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Study: Emerging brain computer interface can monitor and train attention in unmedicated ADHD children

Posted Nov 15 2012 11:08am

Training program improved inattentive symptoms in children with ADHD  (Healio Pediatrics):

“An 8-week intervention with a brain-computer interface-based attention training program significantly improved inattentive symptoms associated with attention-deficit/hyperactivity disorder in children aged 6 to 12 years, according to recent study results …“In our first study, we found that intervention with a training program involving the [brain-computer interface]-based attention training game system improved parent-reported inattentive symptoms,” Lim and colleagues said…“Since then, we have developed a new version of the device that is simple, uses dry EEG electrodes and is connected by Bluetooth to the computer. A new game that could be calibrated based on the performance of the child was also developed. In addition, it was important to understand who would be the right candidates to benefit from this approach.”

Study: A Brain-Computer Interface Based Attention Training Program for Treating Attention Deficit Hyperactivity Disorder (PLOS ONE)

  • Abstract: Attention deficit hyperactivity disorder (ADHD) symptoms can be difficult to treat. We previously reported that a 20-session brain-computer interface (BCI) attention training programme improved ADHD symptoms. Here, we investigated a new more intensive BCI-based attention training game system on 20 unmedicated ADHD children (16 males, 4 females) with significant inattentive symptoms (combined and inattentive ADHD subtypes). This new system monitored attention through a head band with dry EEG sensors, which was used to drive a feed forward game. The system was calibrated for each user by measuring the EEG parameters during a Stroop task. Treatment consisted of an 8-week training comprising 24 sessions followed by 3 once-monthly booster training sessions. Following intervention, both parent-rated inattentive and hyperactive-impulsive symptoms on the ADHD Rating Scale showed significant improvement…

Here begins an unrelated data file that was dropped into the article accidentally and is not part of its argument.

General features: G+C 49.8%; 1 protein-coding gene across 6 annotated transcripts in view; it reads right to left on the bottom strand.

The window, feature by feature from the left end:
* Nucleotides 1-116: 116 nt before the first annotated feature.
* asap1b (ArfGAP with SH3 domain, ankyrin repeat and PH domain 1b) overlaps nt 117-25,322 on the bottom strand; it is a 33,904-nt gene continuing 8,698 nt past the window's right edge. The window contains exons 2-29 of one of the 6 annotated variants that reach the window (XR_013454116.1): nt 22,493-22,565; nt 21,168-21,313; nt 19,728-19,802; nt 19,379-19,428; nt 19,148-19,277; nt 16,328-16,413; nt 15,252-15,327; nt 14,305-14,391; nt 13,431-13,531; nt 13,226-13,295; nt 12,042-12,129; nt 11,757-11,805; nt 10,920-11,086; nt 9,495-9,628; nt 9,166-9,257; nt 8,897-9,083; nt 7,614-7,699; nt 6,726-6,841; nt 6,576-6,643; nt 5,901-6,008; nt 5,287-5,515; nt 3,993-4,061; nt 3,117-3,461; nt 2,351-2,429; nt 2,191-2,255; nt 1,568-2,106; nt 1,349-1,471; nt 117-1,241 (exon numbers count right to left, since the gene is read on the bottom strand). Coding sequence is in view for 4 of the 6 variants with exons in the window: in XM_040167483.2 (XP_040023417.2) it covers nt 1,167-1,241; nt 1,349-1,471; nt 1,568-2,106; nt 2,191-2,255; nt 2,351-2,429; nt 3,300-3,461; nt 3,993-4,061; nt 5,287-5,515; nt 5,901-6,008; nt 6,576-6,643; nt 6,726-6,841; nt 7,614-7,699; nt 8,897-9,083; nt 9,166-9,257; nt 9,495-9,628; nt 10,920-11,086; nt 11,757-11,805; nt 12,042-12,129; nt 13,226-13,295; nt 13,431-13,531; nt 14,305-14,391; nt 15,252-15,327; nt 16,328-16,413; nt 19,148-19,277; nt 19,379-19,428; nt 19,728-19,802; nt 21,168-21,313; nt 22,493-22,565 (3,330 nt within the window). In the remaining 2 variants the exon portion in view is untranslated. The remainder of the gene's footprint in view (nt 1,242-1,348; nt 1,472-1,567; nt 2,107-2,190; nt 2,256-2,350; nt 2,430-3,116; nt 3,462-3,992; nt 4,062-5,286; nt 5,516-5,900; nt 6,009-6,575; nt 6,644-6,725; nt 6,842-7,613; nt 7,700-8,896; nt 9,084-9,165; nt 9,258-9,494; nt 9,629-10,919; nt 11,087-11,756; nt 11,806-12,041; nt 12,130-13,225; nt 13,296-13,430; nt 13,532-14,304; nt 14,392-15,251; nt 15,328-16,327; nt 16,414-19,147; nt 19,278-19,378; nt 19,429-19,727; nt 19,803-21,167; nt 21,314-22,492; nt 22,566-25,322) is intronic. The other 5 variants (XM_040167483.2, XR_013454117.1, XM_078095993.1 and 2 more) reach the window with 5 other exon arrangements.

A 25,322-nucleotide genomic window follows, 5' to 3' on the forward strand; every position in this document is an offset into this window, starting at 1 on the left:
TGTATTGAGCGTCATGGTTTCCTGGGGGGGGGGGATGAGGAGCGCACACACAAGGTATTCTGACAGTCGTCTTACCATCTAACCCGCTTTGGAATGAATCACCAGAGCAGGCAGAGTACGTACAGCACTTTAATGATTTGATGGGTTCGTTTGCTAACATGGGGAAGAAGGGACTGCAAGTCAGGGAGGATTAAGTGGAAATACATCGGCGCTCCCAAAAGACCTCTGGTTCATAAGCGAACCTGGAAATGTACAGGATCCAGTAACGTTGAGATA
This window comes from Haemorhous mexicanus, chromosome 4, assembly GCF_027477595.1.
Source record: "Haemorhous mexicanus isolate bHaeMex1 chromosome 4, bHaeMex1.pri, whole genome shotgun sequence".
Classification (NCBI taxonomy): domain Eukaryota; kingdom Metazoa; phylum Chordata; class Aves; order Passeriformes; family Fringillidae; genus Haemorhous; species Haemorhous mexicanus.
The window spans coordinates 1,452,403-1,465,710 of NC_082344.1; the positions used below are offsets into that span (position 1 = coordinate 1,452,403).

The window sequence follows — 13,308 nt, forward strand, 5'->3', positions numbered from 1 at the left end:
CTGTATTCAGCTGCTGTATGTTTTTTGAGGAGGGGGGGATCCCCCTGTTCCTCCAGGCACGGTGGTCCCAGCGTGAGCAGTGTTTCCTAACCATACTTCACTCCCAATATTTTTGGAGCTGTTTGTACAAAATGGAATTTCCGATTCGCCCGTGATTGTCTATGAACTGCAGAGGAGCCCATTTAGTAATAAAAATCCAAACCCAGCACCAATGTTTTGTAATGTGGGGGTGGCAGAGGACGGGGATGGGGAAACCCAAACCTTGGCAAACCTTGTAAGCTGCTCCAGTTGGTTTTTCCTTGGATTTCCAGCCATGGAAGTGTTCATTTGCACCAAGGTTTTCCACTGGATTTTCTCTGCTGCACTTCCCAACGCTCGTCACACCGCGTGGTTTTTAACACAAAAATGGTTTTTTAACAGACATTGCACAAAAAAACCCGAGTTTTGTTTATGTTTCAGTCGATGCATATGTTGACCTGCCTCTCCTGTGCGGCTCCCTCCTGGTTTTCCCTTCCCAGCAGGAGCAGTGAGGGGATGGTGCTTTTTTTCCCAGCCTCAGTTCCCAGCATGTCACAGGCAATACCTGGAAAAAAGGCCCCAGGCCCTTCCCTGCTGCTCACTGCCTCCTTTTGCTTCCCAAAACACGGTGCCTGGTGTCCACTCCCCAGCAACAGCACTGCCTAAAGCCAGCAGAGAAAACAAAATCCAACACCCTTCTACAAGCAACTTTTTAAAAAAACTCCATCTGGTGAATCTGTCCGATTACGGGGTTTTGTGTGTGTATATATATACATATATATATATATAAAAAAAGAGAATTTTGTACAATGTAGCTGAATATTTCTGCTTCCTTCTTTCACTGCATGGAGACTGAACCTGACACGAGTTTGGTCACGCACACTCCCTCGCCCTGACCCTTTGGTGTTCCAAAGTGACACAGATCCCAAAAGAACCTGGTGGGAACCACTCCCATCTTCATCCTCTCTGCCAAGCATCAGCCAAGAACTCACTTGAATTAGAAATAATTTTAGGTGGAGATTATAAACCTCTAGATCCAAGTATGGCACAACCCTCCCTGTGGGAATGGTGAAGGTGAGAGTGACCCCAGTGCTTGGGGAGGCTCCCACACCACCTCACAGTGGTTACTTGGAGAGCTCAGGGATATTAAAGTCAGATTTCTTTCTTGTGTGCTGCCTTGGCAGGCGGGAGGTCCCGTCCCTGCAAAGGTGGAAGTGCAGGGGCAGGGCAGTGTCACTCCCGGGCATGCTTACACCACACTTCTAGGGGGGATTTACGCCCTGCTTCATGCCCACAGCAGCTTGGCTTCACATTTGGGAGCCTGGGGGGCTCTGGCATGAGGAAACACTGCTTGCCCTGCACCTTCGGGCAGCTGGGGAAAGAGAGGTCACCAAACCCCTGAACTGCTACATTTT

• Conclusion: Brain computer interface based attention training game can be a potential new treatment for ADHD. A randomized controlled trial to study the efficacy of this intervention and the neural mechanisms underlying the behavioral improvements is currently underway. It represents a novel treatment modality for ADHD, which not only has the potential for being used in combination with present evidence-based treatment, but also uniquely in a non-clinical setting.

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